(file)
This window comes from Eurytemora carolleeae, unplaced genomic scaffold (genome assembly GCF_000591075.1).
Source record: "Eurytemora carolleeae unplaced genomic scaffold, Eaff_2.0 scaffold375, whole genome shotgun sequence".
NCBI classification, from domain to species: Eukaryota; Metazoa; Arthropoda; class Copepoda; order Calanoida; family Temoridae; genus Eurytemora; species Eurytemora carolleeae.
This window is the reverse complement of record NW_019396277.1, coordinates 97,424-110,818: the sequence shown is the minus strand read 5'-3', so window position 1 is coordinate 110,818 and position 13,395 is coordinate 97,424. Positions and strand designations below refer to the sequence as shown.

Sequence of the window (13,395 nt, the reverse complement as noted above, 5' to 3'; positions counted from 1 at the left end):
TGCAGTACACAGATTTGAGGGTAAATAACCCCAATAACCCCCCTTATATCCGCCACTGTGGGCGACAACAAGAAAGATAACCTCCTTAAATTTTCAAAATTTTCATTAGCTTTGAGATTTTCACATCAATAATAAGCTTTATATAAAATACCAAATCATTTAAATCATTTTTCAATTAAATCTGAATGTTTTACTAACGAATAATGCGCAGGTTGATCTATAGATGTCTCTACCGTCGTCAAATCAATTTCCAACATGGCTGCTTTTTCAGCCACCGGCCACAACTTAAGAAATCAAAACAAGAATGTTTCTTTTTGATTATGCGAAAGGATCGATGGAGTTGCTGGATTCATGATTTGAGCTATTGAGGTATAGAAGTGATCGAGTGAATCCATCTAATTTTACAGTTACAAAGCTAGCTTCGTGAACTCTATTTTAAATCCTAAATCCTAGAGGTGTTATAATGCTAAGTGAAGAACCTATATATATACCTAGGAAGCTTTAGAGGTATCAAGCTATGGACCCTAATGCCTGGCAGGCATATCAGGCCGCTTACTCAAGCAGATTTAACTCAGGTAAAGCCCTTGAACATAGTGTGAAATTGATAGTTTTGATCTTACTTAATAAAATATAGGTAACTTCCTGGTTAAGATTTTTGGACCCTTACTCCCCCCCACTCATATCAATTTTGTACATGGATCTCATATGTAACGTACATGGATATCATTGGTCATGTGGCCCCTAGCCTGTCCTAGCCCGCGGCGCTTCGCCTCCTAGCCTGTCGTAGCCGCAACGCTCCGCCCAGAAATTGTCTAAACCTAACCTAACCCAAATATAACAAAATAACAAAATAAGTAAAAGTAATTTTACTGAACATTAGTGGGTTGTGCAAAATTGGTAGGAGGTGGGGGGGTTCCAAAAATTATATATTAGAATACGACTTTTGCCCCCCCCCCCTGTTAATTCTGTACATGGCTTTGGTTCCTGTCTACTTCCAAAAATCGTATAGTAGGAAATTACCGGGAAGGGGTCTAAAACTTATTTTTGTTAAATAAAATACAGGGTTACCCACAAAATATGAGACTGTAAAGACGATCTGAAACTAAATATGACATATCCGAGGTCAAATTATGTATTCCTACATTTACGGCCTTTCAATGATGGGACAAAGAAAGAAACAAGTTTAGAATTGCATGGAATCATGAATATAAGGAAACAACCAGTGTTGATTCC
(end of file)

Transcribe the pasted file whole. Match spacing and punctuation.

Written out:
This window comes from Eurytemora carolleeae, unplaced genomic scaffold (genome assembly GCF_000591075.1).
Source record: "Eurytemora carolleeae unplaced genomic scaffold, Eaff_2.0 scaffold375, whole genome shotgun sequence".
NCBI classification, from domain to species: Eukaryota; Metazoa; Arthropoda; class Copepoda; order Calanoida; family Temoridae; genus Eurytemora; species Eurytemora carolleeae.
This window is the reverse complement of record NW_019396277.1, coordinates 97,424-110,818: the sequence shown is the minus strand read 5'-3', so window position 1 is coordinate 110,818 and position 13,395 is coordinate 97,424. Positions and strand designations below refer to the sequence as shown.

Sequence of the window (13,395 nt, the reverse complement as noted above, 5' to 3'; positions counted from 1 at the left end):
TGCAGTACACAGATTTGAGGGTAAATAACCCCAATAACCCCCCTTATATCCGCCACTGTGGGCGACAACAAGAAAGATAACCTCCTTAAATTTTCAAAATTTTCATTAGCTTTGAGATTTTCACATCAATAATAAGCTTTATATAAAATACCAAATCATTTAAATCATTTTTCAATTAAATCTGAATGTTTTACTAACGAATAATGCGCAGGTTGATCTATAGATGTCTCTACCGTCGTCAAATCAATTTCCAACATGGCTGCTTTTTCAGCCACCGGCCACAACTTAAGAAATCAAAACAAGAATGTTTCTTTTTGATTATGCGAAAGGATCGATGGAGTTGCTGGATTCATGATTTGAGCTATTGAGGTATAGAAGTGATCGAGTGAATCCATCTAATTTTACAGTTACAAAGCTAGCTTCGTGAACTCTATTTTAAATCCTAAATCCTAGAGGTGTTATAATGCTAAGTGAAGAACCTATATATATACCTAGGAAGCTTTAGAGGTATCAAGCTATGGACCCTAATGCCTGGCAGGCATATCAGGCCGCTTACTCAAGCAGATTTAACTCAGGTAAAGCCCTTGAACATAGTGTGAAATTGATAGTTTTGATCTTACTTAATAAAATATAGGTAACTTCCTGGTTAAGATTTTTGGACCCTTACTCCCCCCCACTCATATCAATTTTGTACATGGATCTCATATGTAACGTACATGGATATCATTGGTCATGTGGCCCCTAGCCTGTCCTAGCCCGCGGCGCTTCGCCTCCTAGCCTGTCGTAGCCGCAACGCTCCGCCCAGAAATTGTCTAAACCTAACCTAACCCAAATATAACAAAATAACAAAATAAGTAAAAGTAATTTTACTGAACATTAGTGGGTTGTGCAAAATTGGTAGGAGGTGGGGGGGTTCCAAAAATTATATATTAGAATACGACTTTTGCCCCCCCCCCCTGTTAATTCTGTACATGGCTTTGGTTCCTGTCTACTTCCAAAAATCGTATAGTAGGAAATTACCGGGAAGGGGTCTAAAACTTATTTTTGTTAAATAAAATACAGGGTTACCCACAAAATATGAGACTGTAAAGACGATCTGAAACTAAATATGACATATCCGAGGTCAAATTATGTATTCCTACATTTACGGCCTTTCAATGATGGGACAAAGAAAGAAACAAGTTTAGAATTGCATGGAATCATGAATATAAGGAAACAACCAGTGTTGATTCC